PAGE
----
Energy-efficient 3D display maintains images without power
Liquid Crystal Displays (LCDs) are a common and increasingly pervasive method of displaying information for everything from watches to giant TV screens. Though, like most other displays, LCDs require electrical energy to constantly display an image. Researchers from the Hong Kong University of Science and Technology, however, have produced an ultra-thin LCD screen prototype that is not only capable of displaying images without continuous power, but in 3D as well.
In a standard LCD, each pixel generally consists of a layer of molecules aligned between two transparent electrodes and a pair of polarizing filters. Passing current through the electrodes “untwists” the liquid crystal molecules and affects the way light interacts with them, be they a backlit display, like an LCD TV, or reflective, like a digital watch. Depending upon the orientation of that light, one of the polarizing filters will then make that pixel appear a certain color and form part of the overall display.
In the new display the electrodes have been completely removed, allowing a much thinner screen. An image is created on the screen using a flash of light. The flash passes through the polarized glass and aligns the liquid crystal molecules without the use of electrical energy, to reveal a picture. These crystals then remain aligned, holding the image in place, until another flash is applied to change it.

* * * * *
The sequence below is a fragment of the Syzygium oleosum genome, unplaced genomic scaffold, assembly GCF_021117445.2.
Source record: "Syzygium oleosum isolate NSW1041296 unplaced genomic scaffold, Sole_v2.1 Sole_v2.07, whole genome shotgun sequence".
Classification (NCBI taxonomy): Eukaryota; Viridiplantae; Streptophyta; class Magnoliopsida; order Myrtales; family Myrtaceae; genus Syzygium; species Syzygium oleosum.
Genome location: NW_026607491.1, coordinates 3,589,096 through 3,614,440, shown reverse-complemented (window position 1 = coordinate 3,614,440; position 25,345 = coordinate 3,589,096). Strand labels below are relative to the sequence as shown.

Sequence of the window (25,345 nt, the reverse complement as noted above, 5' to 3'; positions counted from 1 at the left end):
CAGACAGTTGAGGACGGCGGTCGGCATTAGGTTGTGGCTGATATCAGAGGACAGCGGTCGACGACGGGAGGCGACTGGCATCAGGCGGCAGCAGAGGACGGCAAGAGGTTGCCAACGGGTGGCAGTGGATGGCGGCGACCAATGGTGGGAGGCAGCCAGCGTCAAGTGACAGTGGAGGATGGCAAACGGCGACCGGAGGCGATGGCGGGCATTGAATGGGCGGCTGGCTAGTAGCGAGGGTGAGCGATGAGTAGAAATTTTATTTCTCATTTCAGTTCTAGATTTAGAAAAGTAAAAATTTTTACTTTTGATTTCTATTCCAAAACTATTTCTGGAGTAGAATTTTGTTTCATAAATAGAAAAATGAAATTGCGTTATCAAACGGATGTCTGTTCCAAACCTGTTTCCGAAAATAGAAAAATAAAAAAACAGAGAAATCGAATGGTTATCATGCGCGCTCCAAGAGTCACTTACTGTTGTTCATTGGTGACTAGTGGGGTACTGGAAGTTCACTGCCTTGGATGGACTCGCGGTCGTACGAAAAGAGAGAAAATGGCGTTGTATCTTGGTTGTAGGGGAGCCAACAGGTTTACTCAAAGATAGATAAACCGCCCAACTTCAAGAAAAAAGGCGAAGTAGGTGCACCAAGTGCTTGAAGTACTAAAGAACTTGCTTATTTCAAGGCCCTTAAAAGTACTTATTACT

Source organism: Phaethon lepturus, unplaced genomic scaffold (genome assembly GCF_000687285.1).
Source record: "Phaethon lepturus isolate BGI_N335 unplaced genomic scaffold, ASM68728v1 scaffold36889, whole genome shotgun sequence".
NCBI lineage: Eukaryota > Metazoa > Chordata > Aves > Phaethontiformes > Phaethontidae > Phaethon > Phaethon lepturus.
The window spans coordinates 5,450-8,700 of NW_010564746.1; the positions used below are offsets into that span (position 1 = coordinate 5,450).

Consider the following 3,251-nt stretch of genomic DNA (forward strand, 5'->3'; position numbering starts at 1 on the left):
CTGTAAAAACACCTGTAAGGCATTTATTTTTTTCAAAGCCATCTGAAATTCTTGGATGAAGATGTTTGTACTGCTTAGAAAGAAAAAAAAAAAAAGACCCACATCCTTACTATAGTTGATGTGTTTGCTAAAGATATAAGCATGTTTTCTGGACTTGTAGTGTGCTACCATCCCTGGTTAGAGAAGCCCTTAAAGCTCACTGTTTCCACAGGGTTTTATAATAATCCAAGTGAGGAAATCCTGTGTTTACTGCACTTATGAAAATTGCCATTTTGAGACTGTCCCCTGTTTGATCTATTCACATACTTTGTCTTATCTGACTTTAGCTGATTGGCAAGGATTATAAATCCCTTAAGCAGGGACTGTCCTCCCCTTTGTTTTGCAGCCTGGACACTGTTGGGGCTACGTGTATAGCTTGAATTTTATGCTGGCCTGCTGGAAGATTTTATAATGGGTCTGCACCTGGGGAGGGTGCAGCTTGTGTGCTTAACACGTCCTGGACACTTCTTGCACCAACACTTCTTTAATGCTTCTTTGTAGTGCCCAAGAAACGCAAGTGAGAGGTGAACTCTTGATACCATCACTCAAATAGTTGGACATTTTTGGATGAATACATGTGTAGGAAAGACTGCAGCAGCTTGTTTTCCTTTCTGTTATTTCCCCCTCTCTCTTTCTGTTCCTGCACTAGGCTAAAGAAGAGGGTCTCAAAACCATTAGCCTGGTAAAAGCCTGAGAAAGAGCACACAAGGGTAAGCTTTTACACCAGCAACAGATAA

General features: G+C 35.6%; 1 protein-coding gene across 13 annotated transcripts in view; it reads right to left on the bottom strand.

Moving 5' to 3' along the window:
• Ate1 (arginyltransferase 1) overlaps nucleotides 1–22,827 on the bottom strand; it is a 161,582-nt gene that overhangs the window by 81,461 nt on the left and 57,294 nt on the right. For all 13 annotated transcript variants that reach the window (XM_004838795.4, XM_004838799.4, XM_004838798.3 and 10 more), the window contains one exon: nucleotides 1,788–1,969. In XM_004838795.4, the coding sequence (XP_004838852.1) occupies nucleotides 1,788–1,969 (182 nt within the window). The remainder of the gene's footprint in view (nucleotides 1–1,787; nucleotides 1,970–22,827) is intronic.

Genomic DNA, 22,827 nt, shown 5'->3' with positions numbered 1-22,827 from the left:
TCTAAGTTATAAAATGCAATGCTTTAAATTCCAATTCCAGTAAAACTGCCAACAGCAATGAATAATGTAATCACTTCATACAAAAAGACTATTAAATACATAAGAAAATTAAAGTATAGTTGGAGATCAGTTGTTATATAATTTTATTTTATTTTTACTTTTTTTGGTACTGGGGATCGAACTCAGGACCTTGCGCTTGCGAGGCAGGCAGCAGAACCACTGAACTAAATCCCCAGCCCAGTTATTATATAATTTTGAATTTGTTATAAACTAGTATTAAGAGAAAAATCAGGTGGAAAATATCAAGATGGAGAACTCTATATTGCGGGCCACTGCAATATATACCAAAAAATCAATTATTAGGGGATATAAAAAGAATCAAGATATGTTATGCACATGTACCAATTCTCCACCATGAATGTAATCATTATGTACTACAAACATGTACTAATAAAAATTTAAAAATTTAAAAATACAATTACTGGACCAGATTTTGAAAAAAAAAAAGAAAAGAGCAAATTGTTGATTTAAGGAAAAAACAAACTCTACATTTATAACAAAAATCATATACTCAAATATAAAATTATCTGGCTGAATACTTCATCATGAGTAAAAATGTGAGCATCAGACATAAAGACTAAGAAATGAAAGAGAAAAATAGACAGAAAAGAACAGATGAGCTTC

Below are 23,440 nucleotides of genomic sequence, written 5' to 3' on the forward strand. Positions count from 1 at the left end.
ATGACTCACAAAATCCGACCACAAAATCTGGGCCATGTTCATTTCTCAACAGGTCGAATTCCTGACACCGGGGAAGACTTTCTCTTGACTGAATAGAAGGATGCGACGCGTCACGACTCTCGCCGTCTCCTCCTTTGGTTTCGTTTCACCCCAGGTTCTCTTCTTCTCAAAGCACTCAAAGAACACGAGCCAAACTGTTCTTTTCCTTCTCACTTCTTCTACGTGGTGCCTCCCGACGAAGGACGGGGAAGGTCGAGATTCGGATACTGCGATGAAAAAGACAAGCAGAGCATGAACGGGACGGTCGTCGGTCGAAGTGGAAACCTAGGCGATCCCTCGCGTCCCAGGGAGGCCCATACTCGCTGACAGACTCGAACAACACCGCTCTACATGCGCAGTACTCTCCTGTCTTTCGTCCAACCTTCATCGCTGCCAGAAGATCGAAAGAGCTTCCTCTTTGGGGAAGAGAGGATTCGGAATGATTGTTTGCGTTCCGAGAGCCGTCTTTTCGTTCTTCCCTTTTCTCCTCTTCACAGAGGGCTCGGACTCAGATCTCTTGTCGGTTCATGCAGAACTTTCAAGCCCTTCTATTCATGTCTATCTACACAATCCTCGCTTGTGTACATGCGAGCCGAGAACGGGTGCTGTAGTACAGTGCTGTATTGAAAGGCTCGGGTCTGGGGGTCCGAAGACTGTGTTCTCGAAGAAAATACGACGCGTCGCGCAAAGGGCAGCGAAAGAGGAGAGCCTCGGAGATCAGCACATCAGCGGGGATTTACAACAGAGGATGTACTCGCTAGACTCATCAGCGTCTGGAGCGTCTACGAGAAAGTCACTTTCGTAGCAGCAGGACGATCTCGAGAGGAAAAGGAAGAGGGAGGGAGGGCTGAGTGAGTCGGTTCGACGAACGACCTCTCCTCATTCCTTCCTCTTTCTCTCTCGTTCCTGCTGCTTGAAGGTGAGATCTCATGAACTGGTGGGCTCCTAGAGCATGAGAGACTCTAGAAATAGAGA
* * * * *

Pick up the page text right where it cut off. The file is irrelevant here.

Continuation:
As a result, these optically rewritable LCDs (ORLCDs) only require power when the image flash is generated, so they may prove particularly useful in devices such as e-book readers where a static image is displayed for most of the time.
“Because the proposed LCD does not have any driving electronics, the fabrication is extremely simple,” said researcher Abhishek Srivastava. “The bi-stable feature provides a low power consumption display that can store an image for several years.”
As part of producing a visible image in an LCD is through the use of polarizing filters, the team added an extra ability to their prototype by using the properties of those filters to show images in 3D. As objects appear three-dimensional to our eyes from the perspective created between the separation of our two eyes, 3D mimicry generally requires two separate images taken from different angles and a pair of suitably polarized glasses to see.
The new ORLCD still requires the polarizing glasses to view an image in 3D, but the clever use of polarizing filters by the research team means that they only need the one image to create an illusion of 3D. By dividing the image into three separate zones – where in one the light is twisted 45 degrees to the left, another where it is rotated 45 degrees to the right, and a third in where it is left unchanged – light passing through a filter from the three zones is polarized in different directions, emulating the two images required for 3D simulation. Polarizing glasses can then be used to provide a different view to each eye, thereby simulating 3D.
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